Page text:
One of the frequent questions I've seen here and on other asthma websites is whether asthma can be safely treated with (cheaper) over the counter medicines. So, I thought I'd use this post to explore the answers to that question.
Before I get started, though, let's refresh your memory about a couple of asthma facts:
Asthma is very treatable. While asthma is a chronic, long-term illness that often can't be avoided in the first place, the good news is that it is fairly easily treatable in most cases. With the right treatment, people who have asthma should be able to live full, active lives without many -- or any -- limits.
The best treatment for the majority of people with asthma is a daily or twice daily inhaled steroid. Of course, no one medicine works best for everyone, but research has shown that inhaled steroids are generally the most effective asthma medicine. If they are used correctly, as prescribed, they should control your symptoms most of the time.
Getting off of pain medications usually requires an exit strategy. Anyone who has tried to abruptly discontinue a regularly used opioid (a pain medication which is chemically similar to opium that binds to opioid receptors in the body) can attest to the severe discomfort of withdrawal syndrome. The symptoms of withdrawal include: nausea, vomiting, aches, sweating, diarrhea, yawning, insomnia, irritability and gooseflesh. These symptoms indicate that the body is physically dependent on the chemical. Chemical dependency is difficult to overcome without a good strategy. That strategy should reduce the occurrence of withdrawal syndrome, the risk of relapse, and the risk of toxicity. Suboxone can help someone get off pain medications because it reduces withdrawal symptoms, cravings, and the risk of overdose.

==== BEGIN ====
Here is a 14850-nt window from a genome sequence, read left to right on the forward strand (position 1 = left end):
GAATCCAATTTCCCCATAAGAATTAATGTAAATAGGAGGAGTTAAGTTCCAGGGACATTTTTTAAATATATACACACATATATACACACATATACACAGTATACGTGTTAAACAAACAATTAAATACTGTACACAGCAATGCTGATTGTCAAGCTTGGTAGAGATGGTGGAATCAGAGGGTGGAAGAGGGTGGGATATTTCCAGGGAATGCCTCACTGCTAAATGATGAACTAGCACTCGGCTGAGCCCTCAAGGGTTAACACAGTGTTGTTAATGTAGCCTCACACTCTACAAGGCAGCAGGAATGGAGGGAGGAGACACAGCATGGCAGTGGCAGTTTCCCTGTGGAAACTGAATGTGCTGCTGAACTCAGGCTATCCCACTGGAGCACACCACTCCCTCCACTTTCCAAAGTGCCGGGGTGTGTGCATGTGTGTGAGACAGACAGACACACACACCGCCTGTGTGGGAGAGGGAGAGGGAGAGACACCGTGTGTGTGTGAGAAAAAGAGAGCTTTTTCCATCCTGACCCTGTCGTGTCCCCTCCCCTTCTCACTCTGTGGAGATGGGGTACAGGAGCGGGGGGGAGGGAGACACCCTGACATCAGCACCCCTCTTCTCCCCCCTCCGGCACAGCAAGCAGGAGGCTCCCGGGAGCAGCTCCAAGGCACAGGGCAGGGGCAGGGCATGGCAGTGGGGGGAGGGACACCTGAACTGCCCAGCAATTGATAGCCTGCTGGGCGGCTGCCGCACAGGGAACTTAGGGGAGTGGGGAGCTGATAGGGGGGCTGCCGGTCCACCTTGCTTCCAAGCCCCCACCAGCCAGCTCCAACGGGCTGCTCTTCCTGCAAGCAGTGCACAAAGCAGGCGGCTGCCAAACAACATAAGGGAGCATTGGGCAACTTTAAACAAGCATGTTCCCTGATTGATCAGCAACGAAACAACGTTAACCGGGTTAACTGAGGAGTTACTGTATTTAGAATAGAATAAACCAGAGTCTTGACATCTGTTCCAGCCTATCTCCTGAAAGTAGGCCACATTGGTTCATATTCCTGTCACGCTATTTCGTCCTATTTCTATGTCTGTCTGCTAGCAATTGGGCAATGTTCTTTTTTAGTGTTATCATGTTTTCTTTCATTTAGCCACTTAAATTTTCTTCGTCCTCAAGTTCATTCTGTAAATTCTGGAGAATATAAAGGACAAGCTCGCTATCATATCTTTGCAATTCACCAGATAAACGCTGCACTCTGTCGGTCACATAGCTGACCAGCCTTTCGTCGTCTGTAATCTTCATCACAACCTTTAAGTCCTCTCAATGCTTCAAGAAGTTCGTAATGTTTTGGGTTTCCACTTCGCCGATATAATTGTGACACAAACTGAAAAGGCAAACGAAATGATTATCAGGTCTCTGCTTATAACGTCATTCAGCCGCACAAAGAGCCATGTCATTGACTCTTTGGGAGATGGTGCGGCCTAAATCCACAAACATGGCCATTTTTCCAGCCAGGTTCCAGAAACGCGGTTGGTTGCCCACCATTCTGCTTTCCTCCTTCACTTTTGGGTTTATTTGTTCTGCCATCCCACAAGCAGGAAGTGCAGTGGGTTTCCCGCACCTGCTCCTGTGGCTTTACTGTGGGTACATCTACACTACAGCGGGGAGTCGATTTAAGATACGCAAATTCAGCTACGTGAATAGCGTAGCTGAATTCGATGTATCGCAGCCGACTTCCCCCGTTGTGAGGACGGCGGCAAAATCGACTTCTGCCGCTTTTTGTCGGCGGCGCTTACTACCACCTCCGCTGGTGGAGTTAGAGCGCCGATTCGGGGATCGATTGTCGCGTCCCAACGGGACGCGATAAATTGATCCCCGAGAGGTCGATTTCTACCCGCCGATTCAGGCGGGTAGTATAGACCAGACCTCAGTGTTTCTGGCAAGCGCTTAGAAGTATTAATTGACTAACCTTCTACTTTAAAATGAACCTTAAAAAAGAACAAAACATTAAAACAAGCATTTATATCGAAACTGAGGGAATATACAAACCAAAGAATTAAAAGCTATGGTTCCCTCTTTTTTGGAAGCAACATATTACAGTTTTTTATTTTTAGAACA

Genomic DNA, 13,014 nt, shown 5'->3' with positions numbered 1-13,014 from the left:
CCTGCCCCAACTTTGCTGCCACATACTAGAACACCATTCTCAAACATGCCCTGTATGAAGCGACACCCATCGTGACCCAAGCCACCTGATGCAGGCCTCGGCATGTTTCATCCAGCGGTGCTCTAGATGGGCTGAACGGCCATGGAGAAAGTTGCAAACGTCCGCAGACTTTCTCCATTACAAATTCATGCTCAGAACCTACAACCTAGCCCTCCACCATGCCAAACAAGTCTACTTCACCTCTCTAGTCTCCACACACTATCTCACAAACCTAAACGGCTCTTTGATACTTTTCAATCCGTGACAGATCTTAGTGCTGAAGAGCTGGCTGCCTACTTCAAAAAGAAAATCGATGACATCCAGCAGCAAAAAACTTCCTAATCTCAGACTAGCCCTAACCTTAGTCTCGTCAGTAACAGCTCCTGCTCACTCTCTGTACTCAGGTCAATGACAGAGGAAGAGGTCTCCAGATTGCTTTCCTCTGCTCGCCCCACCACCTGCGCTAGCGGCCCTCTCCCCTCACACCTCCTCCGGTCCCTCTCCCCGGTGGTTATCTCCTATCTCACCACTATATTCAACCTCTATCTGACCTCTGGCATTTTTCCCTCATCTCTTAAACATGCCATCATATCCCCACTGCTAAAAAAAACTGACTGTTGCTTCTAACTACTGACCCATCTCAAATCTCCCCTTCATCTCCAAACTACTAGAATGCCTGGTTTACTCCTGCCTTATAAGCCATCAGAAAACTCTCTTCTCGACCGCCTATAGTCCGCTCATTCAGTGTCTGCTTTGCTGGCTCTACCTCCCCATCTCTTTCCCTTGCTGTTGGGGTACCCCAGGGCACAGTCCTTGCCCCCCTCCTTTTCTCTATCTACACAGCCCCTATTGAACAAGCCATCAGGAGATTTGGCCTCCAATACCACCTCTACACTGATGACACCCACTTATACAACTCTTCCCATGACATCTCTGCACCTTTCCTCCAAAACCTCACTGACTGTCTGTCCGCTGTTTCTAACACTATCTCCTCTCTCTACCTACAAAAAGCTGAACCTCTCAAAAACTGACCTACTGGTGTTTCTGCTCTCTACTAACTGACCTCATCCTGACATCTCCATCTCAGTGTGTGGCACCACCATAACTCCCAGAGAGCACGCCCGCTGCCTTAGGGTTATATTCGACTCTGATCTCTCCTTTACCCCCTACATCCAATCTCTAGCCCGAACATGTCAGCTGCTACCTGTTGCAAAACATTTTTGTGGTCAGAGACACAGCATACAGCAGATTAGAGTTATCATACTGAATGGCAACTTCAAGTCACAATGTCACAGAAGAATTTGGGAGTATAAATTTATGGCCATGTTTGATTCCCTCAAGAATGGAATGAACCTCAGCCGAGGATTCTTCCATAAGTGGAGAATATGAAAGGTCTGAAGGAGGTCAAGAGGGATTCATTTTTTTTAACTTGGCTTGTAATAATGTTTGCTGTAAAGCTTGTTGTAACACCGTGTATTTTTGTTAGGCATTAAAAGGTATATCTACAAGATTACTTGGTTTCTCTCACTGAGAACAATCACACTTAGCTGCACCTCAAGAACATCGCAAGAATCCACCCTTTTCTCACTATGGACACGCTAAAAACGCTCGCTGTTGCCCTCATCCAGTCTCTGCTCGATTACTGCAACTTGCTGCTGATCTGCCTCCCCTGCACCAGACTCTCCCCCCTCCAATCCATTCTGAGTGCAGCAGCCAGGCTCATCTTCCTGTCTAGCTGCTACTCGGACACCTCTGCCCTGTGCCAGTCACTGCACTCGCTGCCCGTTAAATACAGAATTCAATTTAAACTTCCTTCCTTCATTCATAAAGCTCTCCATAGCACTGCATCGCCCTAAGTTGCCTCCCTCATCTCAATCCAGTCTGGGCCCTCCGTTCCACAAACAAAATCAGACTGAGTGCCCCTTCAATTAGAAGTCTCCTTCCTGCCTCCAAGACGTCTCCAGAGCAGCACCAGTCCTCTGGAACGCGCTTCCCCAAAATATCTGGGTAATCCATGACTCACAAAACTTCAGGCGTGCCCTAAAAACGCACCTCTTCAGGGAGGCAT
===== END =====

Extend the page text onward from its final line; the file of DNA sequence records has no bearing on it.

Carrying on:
Because Suboxone contains buprenorphine (an opioid), it serves as a substitute for other opioids and satisfies the body's need for the chemical. One advantage in converting from...
What exactly is a "black box" warning? Simply put, it's the strongest warning that the U.S. Food and Drug Administration (FDA) can require on a drug's packaging. The FDA requires the black box warning when studies suggest a drug can cause a serious or life-threatening side effect. The text of the warning is set apart from other information in a black box, so that doctors, pharmacists, and patients can easily see it. What did the FDA advisory panel recommend? The FDA itself hasn't made a decision about acetaminophen, but an FDA advisory panel has made 10 recommendations concerning the drug. Among those recommendations, the panel voted to remove acetaminophen-containing painkillers such as Vicodin, Tylenol 3, and Percocet from the nation's formularies. It also voted in favor of removing all acetaminophen-containing prescription drugs from the market. But the panel voted to keep over-the-counter (OTC) pills that combine acetaminophen and other ingredients, su...
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